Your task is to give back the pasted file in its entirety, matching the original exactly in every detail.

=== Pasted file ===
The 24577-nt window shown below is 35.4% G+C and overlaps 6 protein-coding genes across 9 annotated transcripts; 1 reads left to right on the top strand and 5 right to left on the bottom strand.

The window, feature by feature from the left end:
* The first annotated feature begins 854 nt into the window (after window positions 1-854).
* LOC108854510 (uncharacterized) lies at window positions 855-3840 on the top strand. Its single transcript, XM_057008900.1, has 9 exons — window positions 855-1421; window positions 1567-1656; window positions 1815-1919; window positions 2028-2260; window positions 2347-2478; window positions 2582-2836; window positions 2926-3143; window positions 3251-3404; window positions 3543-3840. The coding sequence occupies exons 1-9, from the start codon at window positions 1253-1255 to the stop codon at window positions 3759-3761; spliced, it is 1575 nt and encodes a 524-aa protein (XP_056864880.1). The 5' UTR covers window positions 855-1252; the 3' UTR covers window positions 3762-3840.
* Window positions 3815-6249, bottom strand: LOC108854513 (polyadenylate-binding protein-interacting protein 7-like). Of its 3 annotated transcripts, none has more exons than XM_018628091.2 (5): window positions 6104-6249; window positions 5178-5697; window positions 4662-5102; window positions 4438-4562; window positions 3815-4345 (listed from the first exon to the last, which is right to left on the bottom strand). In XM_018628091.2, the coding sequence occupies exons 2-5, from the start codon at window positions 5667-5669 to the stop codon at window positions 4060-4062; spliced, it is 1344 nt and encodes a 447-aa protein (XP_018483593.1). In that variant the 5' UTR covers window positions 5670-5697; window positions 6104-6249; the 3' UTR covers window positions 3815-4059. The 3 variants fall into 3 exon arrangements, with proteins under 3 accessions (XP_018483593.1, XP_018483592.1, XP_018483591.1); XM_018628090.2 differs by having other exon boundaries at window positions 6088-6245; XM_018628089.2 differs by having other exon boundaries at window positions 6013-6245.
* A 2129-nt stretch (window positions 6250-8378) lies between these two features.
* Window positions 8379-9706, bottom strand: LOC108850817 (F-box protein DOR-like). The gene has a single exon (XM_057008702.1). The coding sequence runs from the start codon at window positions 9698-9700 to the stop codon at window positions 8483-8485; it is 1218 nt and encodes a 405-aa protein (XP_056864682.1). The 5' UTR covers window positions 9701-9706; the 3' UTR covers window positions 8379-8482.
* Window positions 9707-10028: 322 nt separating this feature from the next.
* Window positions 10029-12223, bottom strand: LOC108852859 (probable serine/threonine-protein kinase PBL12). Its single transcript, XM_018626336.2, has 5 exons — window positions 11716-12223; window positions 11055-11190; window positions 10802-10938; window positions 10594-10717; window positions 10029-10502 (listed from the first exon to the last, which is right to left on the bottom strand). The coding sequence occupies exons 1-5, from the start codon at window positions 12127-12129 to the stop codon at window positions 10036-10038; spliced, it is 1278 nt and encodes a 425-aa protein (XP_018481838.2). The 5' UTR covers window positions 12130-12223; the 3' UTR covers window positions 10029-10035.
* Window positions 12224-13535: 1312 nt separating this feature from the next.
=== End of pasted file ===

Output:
The 24577-nt window shown below is 35.4% G+C and overlaps 6 protein-coding genes across 9 annotated transcripts; 1 reads left to right on the top strand and 5 right to left on the bottom strand.

The window, feature by feature from the left end:
* The first annotated feature begins 854 nt into the window (after window positions 1-854).
* LOC108854510 (uncharacterized) lies at window positions 855-3840 on the top strand. Its single transcript, XM_057008900.1, has 9 exons — window positions 855-1421; window positions 1567-1656; window positions 1815-1919; window positions 2028-2260; window positions 2347-2478; window positions 2582-2836; window positions 2926-3143; window positions 3251-3404; window positions 3543-3840. The coding sequence occupies exons 1-9, from the start codon at window positions 1253-1255 to the stop codon at window positions 3759-3761; spliced, it is 1575 nt and encodes a 524-aa protein (XP_056864880.1). The 5' UTR covers window positions 855-1252; the 3' UTR covers window positions 3762-3840.
* Window positions 3815-6249, bottom strand: LOC108854513 (polyadenylate-binding protein-interacting protein 7-like). Of its 3 annotated transcripts, none has more exons than XM_018628091.2 (5): window positions 6104-6249; window positions 5178-5697; window positions 4662-5102; window positions 4438-4562; window positions 3815-4345 (listed from the first exon to the last, which is right to left on the bottom strand). In XM_018628091.2, the coding sequence occupies exons 2-5, from the start codon at window positions 5667-5669 to the stop codon at window positions 4060-4062; spliced, it is 1344 nt and encodes a 447-aa protein (XP_018483593.1). In that variant the 5' UTR covers window positions 5670-5697; window positions 6104-6249; the 3' UTR covers window positions 3815-4059. The 3 variants fall into 3 exon arrangements, with proteins under 3 accessions (XP_018483593.1, XP_018483592.1, XP_018483591.1); XM_018628090.2 differs by having other exon boundaries at window positions 6088-6245; XM_018628089.2 differs by having other exon boundaries at window positions 6013-6245.
* A 2129-nt stretch (window positions 6250-8378) lies between these two features.
* Window positions 8379-9706, bottom strand: LOC108850817 (F-box protein DOR-like). The gene has a single exon (XM_057008702.1). The coding sequence runs from the start codon at window positions 9698-9700 to the stop codon at window positions 8483-8485; it is 1218 nt and encodes a 405-aa protein (XP_056864682.1). The 5' UTR covers window positions 9701-9706; the 3' UTR covers window positions 8379-8482.
* Window positions 9707-10028: 322 nt separating this feature from the next.
* Window positions 10029-12223, bottom strand: LOC108852859 (probable serine/threonine-protein kinase PBL12). Its single transcript, XM_018626336.2, has 5 exons — window positions 11716-12223; window positions 11055-11190; window positions 10802-10938; window positions 10594-10717; window positions 10029-10502 (listed from the first exon to the last, which is right to left on the bottom strand). The coding sequence occupies exons 1-5, from the start codon at window positions 12127-12129 to the stop codon at window positions 10036-10038; spliced, it is 1278 nt and encodes a 425-aa protein (XP_018481838.2). The 5' UTR covers window positions 12130-12223; the 3' UTR covers window positions 10029-10035.
* Window positions 12224-13535: 1312 nt separating this feature from the next.